asserts his right is closely related to the other factors we have
mentioned. The strength of his efforts will be affected by the
length of the delay, to some extent by the reason for the delay,
and most particularly by the personal prejudice, which is not
always readily identifiable, that he experiences. The more serious
the deprivation, the more likely a defendant is to complain. The
defendant's assertion of his speedy trial right, then, is entitled
to strong evidentiary weight in determining


Page 532

whether the defendant is being deprived of the right. We
emphasize that failure to assert the right will make it difficult
for a defendant to prove that he was denied a speedy trial.

A fourth factor is prejudice to the defendant. Prejudice, of
course, should be assessed in the light of the interests of
defendants which the speedy trial right was designed to protect.
This Court has identified three such interests: (i) to prevent
oppressive pretrial incarceration; (ii) to minimize anxiety and
concern of the accused; and (iii) to limit the possibility that
the defense will be impaired.33 Of these, the most serious is the
last, because the inability of a defendant adequately to prepare
his case skews the fairness of the entire system. If witnesses die
or disappear during a delay, the prejudice is obvious. There is
also prejudice if defense witnesses are unable to recall
accurately events of the distant past. Loss of memory, however, is
not always reflected in the record because what has been forgotten
can rarely be shown.

We have discussed previously the societal disadvantages of
lengthy pretrial incarceration, but obviously the disadvantages
for the accused who cannot obtain his release are even more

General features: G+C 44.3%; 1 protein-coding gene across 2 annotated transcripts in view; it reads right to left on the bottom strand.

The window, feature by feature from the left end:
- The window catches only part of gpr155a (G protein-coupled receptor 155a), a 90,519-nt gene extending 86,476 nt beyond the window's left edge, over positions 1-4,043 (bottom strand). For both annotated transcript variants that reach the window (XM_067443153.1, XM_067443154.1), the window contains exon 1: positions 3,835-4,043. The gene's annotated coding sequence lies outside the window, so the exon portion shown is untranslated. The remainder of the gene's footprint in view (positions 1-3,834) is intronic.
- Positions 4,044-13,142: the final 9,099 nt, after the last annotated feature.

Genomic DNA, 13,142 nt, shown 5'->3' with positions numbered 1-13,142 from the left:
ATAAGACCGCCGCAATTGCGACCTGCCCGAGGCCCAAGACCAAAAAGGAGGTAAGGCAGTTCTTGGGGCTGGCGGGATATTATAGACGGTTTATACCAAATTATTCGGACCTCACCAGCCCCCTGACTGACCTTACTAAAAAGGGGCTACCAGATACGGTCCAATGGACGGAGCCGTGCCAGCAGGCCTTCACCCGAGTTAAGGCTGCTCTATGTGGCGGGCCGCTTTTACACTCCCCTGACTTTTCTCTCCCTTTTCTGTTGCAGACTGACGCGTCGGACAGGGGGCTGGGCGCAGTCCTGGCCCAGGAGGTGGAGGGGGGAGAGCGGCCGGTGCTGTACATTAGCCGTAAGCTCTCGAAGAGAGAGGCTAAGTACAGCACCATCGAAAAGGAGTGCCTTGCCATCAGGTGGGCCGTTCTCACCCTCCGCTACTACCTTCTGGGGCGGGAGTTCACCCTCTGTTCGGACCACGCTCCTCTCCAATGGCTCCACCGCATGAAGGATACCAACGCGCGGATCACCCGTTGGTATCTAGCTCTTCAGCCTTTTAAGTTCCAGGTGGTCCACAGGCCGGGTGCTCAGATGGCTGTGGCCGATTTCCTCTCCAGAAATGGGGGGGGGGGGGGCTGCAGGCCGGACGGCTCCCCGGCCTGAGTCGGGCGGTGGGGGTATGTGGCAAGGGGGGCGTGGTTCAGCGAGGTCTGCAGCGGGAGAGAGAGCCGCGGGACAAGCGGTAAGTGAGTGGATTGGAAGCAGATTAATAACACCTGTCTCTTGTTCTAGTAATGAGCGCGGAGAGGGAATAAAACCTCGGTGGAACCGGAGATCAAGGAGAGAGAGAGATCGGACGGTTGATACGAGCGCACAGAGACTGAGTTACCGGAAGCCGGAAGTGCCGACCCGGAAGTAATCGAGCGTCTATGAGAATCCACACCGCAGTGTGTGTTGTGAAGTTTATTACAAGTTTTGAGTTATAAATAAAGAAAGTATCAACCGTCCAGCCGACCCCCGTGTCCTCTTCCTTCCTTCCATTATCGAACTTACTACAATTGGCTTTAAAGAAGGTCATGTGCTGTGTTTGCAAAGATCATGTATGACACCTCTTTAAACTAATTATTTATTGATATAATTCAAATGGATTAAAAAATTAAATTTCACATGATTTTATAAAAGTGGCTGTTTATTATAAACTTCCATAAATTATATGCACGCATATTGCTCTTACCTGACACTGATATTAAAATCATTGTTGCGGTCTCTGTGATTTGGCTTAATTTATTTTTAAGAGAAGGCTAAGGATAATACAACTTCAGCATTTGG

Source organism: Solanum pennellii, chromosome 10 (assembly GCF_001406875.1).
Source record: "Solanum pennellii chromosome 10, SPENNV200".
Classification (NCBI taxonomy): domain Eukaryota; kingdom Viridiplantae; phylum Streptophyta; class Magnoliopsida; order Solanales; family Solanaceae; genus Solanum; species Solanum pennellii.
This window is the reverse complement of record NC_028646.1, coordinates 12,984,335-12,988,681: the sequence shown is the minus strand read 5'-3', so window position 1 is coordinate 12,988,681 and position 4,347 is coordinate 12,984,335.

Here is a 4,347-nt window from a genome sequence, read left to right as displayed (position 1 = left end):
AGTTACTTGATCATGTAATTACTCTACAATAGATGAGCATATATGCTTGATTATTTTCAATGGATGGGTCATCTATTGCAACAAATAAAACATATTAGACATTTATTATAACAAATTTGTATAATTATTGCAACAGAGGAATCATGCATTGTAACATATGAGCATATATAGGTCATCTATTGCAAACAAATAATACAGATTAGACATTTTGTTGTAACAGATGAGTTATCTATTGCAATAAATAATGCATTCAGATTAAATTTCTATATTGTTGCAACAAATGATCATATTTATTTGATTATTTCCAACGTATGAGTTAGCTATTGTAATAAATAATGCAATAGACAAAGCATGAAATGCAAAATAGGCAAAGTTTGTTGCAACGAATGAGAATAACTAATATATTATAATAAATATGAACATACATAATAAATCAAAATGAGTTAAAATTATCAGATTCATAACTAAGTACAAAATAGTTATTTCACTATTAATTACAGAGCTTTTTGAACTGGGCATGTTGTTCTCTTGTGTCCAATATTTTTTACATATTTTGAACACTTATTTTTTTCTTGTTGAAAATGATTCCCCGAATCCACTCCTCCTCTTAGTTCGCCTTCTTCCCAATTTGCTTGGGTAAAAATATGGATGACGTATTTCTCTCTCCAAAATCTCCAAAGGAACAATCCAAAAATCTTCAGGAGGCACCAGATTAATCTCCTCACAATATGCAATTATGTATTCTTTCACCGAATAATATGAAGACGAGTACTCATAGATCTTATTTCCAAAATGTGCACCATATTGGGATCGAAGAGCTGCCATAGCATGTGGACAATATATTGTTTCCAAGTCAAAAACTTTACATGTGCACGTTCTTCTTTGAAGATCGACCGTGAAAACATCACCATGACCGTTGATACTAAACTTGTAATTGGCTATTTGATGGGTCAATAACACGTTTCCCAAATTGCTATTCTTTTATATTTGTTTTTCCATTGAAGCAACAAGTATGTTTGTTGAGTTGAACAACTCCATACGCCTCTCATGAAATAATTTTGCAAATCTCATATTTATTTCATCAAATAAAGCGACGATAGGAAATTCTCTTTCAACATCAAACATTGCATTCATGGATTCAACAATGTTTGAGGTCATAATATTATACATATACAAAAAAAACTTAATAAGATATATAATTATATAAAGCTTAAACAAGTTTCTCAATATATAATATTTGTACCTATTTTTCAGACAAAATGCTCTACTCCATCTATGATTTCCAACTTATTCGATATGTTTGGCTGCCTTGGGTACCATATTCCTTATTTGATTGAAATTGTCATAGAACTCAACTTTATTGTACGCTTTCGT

serious. The time spent in jail awaiting trial has a detrimental
impact on the individual. It often means loss of a job; it
disrupts family life; and it enforces idleness. Most jails offer
little or no recreational or rehabilitative programs.34 The time
spent in


Page 533

jail is simply dead time. Moreover, if a defendant is locked up,
he is hindered in his ability to gather evidence, contact
witnesses, or otherwise prepare his defense.35 Imposing those
consequences on anyone who has not yet been convicted is serious.
It is especially unfortunate to impose them on those persons who
are ultimately found to be innocent. Finally, even if an accused
is not incarcerated prior to trial, he is still disadvantaged by
restraints on his liberty and by living under a cloud of anxiety,
suspicion, and often hostility. See cases cited in n. 33, supra.

We regard none of the four factors identified above as either
a necessary or sufficient condition to the finding of a
deprivation of the right of speedy trial. Rather, they are related
factors and must be considered together with such other
circumstances as may be relevant. In sum, these factors have no
talismanic qualities; courts must still engage in a difficult and
sensitive balancing process.36 But, because we are dealing with a
fundamental right of the accused, this process must be carried out
with full recognition that the accused's interest in a speedy
trial is specifically affirmed in the Constitution.


The difficulty of the task of balancing these factors is
illustrated by this case, which we consider to be close. It is
clear that the length of delay between arrest and trial—well over
five years—was extraordinary. Only


Page 534

seven months of that period can be attributed to a strong excuse,
the illness of the exsheriff who was in charge of the
investigation. Perhaps some delay would have been permissible
under ordinary circumstances, so that Manning could be utilized as
a witness in Barker's trial, but more than four years was too long
a period, particularly since a good part of that period was
attributable to the Commonwealth's failure or inability to try
Manning under circumstances that comported with due process.

Two counterbalancing factors, however, outweigh these